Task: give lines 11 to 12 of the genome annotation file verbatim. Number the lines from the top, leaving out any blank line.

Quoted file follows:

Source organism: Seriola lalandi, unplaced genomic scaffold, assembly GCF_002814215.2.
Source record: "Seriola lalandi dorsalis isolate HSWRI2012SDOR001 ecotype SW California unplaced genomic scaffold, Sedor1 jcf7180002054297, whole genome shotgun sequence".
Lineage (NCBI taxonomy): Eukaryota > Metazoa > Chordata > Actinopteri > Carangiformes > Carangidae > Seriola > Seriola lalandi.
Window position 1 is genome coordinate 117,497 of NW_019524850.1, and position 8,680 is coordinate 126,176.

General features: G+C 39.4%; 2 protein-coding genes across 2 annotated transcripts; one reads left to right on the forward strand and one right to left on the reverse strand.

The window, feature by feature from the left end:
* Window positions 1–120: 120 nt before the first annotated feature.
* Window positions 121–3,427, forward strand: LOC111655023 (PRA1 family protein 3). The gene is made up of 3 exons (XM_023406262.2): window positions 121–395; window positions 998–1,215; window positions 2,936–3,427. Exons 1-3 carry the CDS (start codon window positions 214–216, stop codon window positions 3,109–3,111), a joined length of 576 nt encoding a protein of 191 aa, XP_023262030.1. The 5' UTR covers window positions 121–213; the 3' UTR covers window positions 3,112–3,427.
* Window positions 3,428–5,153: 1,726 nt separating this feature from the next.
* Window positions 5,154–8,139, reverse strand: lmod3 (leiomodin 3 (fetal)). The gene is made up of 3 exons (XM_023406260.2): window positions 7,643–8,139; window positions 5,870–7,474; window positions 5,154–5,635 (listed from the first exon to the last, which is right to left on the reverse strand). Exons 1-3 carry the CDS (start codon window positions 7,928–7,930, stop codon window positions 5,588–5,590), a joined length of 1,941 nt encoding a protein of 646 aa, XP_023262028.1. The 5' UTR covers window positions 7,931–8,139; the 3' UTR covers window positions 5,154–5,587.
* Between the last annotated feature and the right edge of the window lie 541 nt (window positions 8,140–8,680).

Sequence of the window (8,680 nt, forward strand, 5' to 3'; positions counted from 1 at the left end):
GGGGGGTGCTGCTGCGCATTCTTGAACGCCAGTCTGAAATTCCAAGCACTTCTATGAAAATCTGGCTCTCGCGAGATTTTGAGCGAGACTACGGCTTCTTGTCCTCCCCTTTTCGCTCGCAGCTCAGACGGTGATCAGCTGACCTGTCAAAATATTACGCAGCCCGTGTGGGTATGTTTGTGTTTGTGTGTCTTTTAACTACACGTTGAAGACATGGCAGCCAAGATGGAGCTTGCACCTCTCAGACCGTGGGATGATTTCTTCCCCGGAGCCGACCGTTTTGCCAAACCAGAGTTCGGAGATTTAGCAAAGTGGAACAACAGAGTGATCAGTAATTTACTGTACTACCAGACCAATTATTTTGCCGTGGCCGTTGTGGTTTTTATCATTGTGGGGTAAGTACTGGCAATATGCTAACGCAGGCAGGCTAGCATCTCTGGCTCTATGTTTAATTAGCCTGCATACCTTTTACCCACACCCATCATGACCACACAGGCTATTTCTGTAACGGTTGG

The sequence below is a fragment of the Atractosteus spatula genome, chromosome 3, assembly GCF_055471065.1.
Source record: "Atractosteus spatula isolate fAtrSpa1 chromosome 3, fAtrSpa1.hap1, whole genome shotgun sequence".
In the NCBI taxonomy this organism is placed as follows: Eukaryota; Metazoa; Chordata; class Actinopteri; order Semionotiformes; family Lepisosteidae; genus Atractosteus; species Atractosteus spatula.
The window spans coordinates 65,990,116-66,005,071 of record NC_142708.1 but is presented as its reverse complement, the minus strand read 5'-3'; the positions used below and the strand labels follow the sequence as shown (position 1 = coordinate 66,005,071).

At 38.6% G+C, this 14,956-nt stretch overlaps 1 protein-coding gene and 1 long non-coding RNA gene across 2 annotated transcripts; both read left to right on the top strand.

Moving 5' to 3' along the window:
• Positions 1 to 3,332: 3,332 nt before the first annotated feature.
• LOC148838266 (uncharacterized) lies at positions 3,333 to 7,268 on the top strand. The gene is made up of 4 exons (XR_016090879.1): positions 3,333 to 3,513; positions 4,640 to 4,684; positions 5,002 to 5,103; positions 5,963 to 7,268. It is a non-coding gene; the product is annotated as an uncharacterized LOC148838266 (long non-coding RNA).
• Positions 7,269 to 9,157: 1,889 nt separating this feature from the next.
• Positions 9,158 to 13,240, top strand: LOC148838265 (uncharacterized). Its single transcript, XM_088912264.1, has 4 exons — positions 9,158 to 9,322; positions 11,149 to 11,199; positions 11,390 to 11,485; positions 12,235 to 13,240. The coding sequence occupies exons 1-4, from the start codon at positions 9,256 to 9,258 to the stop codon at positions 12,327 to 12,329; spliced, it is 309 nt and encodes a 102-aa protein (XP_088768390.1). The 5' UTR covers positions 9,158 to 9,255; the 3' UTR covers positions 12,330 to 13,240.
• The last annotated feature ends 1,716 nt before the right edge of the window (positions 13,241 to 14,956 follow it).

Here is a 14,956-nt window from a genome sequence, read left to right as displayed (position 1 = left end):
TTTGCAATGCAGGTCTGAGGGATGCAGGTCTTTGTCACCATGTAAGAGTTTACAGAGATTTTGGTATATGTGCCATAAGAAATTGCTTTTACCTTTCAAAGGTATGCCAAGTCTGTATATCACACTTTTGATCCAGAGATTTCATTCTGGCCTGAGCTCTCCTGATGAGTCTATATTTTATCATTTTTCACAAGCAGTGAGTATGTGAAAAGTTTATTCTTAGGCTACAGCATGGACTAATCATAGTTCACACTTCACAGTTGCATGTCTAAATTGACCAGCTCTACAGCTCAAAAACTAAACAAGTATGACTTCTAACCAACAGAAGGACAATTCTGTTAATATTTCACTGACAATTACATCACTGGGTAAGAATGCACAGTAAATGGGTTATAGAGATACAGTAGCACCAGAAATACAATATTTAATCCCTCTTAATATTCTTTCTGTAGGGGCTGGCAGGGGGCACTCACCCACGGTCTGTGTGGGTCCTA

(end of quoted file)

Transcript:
* Between the last annotated feature and the right edge of the window lie 541 nt (window positions 8,140–8,680).

Sequence of the window (8,680 nt, forward strand, 5' to 3'; positions counted from 1 at the left end):